Theorem 1 Let G be a 3-regular graph with the PH-property. Then G is the complete graph [K.sub.4] or the complete bipartite graph [K.sub.3,3] or the 3-cube [Q.sub.3].

Proof of Theorem 1:

It is easy to see that G must be 2-connected. Recall that in a 3-regular graph, vertex-connectivity and edge-connectivity are the same. In the current setting, it is more natural to consider cuts consisting of edges.

If G has a cut consisting of two edges [e.sub.1] = [x.sub.1][x.sub.2] and [e.sub.2] = [y.sub.1][y.sub.2] joining the sides [A.sub.1] (containing [x.sub.1], [y.sub.1]) and [A.sub.2] (containing [x.sub.2], [y.sub.2]), then we extend the edges [x.sub.1][y.sub.1], [x.sub.2][y.sub.2] to a pairing of G containing no edge from [A.sub.1] to [A.sub.2]. Clearly, that pairing cannot be extended to a Hamiltonian cycle. So G is 3-connected.

If G has a cut K, consisting of a matching with an odd number of edges, each joining side [A.sub.1] to side A2, then each Ai has an even number of vertices not incident with any edge in K. We construct a pairing M of G as follows. Include all edges of K in M. Now add edges (possibly external) pairing all vertices in [A.sub.1] not incident with K. This is possible since there are evenly many vertices in [A.sub.1] not incident with edges in K. Finally, we add edges (again, possibly external) pairing all vertices in [A.sub.2] not incident with K (again there are evenly many such vertices). The only edges in M joining vertices in [A.sub.1] to vertices in [A.sub.2] are those in K. Since |K| is odd, M cannot be extended to a Hamiltonian cycle. So we may assume that G has no such cut. In particular, G has girth at least 4 unless G = [K.sub.4].

Consider now a shortest cycle C : [x.sub.1][x.sub.2]...[x.sub.k][x.sub.1]. Let [y.sub.i] be the neighbor of xi not in C, for i = 1, 2,... , k. If k is odd, then the edges leaving C form a matching which is also a cut, a contradiction. So k is even. We may assume that [y.sub.1], [y.sub.2],... , [y.sub.k] are distinct since otherwise k = 4 (by the minimality of C), in which case G has a cut with three edges forming a matching, unless G = [K.sub.3,3]. So consider the matching [x.sub.1][x.sub.2], [y.sub.2][y.sub.3], [x.sub.3][x.sub.4],... [x.sub.k-1][x.sub.k], [y.sub.k][y.sub.1]. We extend that matching to a perfect matching and then to a Hamiltonian cycle. It is easy to see that that Hamiltonian cycle must be [x.sub.1][x.sub.2][y.sub.2][y.sub.3][x.sub.3][x.sub.4]... [x.sub.k-1][x.sub.k][y.sub.k][y.sub.1][x.sub.1]. In particular G has 2k vertices and girth k. It is well known (and easy to see) that a cubic graph with n [greater than or equal to] 12 vertices has girth strictly less than n/2. So G has 2k = 8 vertices. There are only two triangle-free cubic graphs with 8 vertices, namely [Q.sub.3] and the 8-cycle with 4 diagonals. As those 4 diagonals cannot be extended to a cycle, it follows that G = [Q.sub.3].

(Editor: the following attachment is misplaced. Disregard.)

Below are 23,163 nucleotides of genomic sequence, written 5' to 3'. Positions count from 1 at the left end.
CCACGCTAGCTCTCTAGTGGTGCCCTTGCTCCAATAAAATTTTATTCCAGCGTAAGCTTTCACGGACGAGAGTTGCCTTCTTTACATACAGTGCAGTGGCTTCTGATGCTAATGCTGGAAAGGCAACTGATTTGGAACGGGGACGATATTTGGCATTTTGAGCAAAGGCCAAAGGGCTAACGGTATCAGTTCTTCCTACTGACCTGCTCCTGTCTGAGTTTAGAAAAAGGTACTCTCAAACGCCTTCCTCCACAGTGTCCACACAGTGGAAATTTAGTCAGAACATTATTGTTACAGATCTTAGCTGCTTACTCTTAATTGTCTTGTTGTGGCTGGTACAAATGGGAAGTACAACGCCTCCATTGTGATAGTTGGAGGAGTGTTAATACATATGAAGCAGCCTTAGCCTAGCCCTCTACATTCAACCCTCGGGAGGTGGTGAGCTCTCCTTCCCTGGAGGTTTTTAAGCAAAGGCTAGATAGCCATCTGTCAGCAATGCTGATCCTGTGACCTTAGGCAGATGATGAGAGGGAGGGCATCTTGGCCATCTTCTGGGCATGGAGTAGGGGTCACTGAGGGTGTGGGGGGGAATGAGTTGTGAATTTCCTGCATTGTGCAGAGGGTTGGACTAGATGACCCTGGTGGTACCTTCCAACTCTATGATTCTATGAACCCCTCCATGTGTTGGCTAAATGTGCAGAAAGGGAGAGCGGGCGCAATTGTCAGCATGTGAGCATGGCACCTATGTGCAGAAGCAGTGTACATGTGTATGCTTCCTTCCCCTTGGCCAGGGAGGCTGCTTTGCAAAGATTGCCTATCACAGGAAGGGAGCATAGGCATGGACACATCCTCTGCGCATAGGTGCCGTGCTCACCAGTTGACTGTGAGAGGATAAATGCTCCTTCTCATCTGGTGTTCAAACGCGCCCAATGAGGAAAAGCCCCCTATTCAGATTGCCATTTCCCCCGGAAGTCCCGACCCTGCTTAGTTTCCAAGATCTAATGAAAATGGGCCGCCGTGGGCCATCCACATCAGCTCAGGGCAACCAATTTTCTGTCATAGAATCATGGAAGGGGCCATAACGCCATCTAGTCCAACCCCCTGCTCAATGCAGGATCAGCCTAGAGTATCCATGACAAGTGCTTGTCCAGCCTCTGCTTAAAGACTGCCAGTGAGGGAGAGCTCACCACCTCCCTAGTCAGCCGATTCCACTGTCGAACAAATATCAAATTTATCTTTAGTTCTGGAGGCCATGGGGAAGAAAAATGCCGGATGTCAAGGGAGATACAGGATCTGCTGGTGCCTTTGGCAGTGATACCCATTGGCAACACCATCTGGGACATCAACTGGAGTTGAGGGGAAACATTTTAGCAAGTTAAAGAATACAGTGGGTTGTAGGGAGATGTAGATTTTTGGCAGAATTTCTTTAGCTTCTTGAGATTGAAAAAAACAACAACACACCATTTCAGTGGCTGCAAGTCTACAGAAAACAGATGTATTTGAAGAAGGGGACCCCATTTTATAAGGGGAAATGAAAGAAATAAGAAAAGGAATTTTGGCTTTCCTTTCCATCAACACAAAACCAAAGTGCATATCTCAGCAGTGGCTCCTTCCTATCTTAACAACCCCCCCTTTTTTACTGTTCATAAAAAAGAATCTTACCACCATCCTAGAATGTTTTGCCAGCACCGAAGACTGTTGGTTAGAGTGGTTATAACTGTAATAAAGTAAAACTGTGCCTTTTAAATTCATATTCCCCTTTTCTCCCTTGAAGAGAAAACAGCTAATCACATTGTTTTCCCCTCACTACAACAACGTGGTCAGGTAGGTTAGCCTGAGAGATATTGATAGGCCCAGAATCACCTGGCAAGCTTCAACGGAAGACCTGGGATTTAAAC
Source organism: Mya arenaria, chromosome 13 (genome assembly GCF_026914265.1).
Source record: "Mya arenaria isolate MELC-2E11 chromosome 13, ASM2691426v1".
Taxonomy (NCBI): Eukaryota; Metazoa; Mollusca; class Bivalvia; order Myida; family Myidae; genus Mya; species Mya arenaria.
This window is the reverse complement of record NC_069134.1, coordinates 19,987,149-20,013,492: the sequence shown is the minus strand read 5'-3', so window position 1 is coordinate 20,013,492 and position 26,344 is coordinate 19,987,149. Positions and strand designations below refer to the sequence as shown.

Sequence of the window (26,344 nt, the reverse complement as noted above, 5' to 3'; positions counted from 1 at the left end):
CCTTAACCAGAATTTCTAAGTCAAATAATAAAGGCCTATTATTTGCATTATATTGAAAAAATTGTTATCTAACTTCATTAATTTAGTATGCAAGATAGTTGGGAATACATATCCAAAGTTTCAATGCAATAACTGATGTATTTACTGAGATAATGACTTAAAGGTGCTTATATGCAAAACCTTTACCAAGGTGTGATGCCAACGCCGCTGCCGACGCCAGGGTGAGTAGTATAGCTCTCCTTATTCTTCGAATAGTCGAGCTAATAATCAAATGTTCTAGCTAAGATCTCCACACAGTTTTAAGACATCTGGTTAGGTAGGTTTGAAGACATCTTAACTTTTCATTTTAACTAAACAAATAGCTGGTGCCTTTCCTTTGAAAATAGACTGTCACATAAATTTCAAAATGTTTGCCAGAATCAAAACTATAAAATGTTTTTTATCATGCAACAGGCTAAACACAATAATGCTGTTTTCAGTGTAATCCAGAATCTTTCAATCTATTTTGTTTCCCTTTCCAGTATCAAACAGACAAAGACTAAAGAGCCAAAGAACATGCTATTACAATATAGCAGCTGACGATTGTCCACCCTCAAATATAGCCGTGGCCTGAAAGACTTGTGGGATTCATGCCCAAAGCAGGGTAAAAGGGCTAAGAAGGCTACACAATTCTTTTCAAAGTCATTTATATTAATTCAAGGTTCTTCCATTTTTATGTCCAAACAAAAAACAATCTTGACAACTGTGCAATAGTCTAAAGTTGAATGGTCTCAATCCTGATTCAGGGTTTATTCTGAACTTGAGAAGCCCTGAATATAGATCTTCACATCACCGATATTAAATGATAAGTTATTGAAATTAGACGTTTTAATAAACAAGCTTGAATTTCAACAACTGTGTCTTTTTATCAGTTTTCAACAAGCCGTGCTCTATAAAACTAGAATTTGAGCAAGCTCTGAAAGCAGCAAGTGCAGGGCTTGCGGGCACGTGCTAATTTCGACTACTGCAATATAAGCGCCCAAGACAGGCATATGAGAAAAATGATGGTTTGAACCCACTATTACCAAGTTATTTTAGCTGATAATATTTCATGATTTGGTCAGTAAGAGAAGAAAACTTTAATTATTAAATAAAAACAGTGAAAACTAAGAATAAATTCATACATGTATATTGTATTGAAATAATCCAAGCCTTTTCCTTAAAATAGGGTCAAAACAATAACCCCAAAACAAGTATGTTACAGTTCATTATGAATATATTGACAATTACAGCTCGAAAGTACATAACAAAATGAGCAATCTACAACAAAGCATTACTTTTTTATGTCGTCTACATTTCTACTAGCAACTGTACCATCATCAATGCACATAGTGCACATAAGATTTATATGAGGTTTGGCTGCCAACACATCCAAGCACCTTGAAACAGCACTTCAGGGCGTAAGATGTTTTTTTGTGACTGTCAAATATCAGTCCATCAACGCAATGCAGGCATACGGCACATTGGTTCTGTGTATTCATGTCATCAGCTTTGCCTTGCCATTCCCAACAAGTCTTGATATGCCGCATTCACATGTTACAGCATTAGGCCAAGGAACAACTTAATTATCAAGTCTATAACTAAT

4 The Cartesian product of a path and a cycle.

[C.sub.4][][K.sub.4] contains [C.sub.4][][C.sub.4] = [Q.sub.4] which has the PH-property. Seongmin Ok and Thomas Perrett (private communication) have shown that [C.sub.q][][K.sub.4] does not have the PH-property when q [greater than or equal to] 7, see Section 5. However, if each matching edge is contained in one of the canonical [K.sub.4]s, then the matching extends to a Hamiltonian cycle as the proof of the proposition below easily shows. The argument in that proposition will be crucial in our main result.

For this proposition we shall consider the graph [P.sub.q][][C.sub.4] to be labelled so that the q canonical 4-cycles are [w.sub.i][x.sub.i][y.sub.i][z.sub.i][w.sub.i] for i = 1,2,... ,q and the four canonical paths (when we think of [P.sub.q][][C.sub.4] as [C.sub.4][][P.sub.q]) are [w.sub.1][w.sub.2]... [w.sub.q[ etc. Matchings in distinct canonical 4-cycles are said to be similar if they join the same canonical paths. For example, [w.sub.i][x.sub.i], [y.sub.i][z.sub.i] in the i-th canonical 4-cycle is similar to the matching [w.sub.j][x.sub.j], [y.sub.j][z.sub.j] in the j-th canonical 4-cycle.